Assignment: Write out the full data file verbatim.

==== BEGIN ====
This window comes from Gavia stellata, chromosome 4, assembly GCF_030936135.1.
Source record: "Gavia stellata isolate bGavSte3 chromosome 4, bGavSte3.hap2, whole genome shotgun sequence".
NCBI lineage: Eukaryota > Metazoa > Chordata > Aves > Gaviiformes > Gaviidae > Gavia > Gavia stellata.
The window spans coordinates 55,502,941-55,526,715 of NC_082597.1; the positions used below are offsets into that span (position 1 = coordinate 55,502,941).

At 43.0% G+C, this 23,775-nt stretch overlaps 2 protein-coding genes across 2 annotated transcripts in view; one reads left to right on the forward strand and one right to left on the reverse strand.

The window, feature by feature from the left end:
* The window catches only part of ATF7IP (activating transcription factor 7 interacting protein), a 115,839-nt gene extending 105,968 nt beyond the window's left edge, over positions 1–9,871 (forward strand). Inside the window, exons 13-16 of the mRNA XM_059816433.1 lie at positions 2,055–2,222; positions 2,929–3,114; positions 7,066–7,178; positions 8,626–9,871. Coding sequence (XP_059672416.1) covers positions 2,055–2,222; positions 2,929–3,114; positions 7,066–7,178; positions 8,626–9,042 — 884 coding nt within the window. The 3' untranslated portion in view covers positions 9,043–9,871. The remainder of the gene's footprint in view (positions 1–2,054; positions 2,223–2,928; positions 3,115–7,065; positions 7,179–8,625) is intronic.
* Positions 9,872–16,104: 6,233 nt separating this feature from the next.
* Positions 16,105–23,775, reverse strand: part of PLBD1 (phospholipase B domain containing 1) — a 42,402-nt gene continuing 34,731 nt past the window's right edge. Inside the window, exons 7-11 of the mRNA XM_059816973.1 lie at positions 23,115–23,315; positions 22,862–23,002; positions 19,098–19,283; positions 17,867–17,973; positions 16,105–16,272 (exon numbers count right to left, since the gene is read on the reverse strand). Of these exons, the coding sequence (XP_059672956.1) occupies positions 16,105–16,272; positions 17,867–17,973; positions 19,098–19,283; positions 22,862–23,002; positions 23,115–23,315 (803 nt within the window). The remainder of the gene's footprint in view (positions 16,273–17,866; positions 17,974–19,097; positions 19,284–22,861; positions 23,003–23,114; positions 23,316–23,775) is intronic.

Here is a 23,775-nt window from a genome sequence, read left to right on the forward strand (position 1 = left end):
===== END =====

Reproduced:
This window comes from Gavia stellata, chromosome 4, assembly GCF_030936135.1.
Source record: "Gavia stellata isolate bGavSte3 chromosome 4, bGavSte3.hap2, whole genome shotgun sequence".
NCBI lineage: Eukaryota > Metazoa > Chordata > Aves > Gaviiformes > Gaviidae > Gavia > Gavia stellata.
The window spans coordinates 55,502,941-55,526,715 of NC_082597.1; the positions used below are offsets into that span (position 1 = coordinate 55,502,941).

At 43.0% G+C, this 23,775-nt stretch overlaps 2 protein-coding genes across 2 annotated transcripts in view; one reads left to right on the forward strand and one right to left on the reverse strand.

The window, feature by feature from the left end:
* The window catches only part of ATF7IP (activating transcription factor 7 interacting protein), a 115,839-nt gene extending 105,968 nt beyond the window's left edge, over positions 1–9,871 (forward strand). Inside the window, exons 13-16 of the mRNA XM_059816433.1 lie at positions 2,055–2,222; positions 2,929–3,114; positions 7,066–7,178; positions 8,626–9,871. Coding sequence (XP_059672416.1) covers positions 2,055–2,222; positions 2,929–3,114; positions 7,066–7,178; positions 8,626–9,042 — 884 coding nt within the window. The 3' untranslated portion in view covers positions 9,043–9,871. The remainder of the gene's footprint in view (positions 1–2,054; positions 2,223–2,928; positions 3,115–7,065; positions 7,179–8,625) is intronic.
* Positions 9,872–16,104: 6,233 nt separating this feature from the next.
* Positions 16,105–23,775, reverse strand: part of PLBD1 (phospholipase B domain containing 1) — a 42,402-nt gene continuing 34,731 nt past the window's right edge. Inside the window, exons 7-11 of the mRNA XM_059816973.1 lie at positions 23,115–23,315; positions 22,862–23,002; positions 19,098–19,283; positions 17,867–17,973; positions 16,105–16,272 (exon numbers count right to left, since the gene is read on the reverse strand). Of these exons, the coding sequence (XP_059672956.1) occupies positions 16,105–16,272; positions 17,867–17,973; positions 19,098–19,283; positions 22,862–23,002; positions 23,115–23,315 (803 nt within the window). The remainder of the gene's footprint in view (positions 16,273–17,866; positions 17,974–19,097; positions 19,284–22,861; positions 23,003–23,114; positions 23,316–23,775) is intronic.

Here is a 23,775-nt window from a genome sequence, read left to right on the forward strand (position 1 = left end):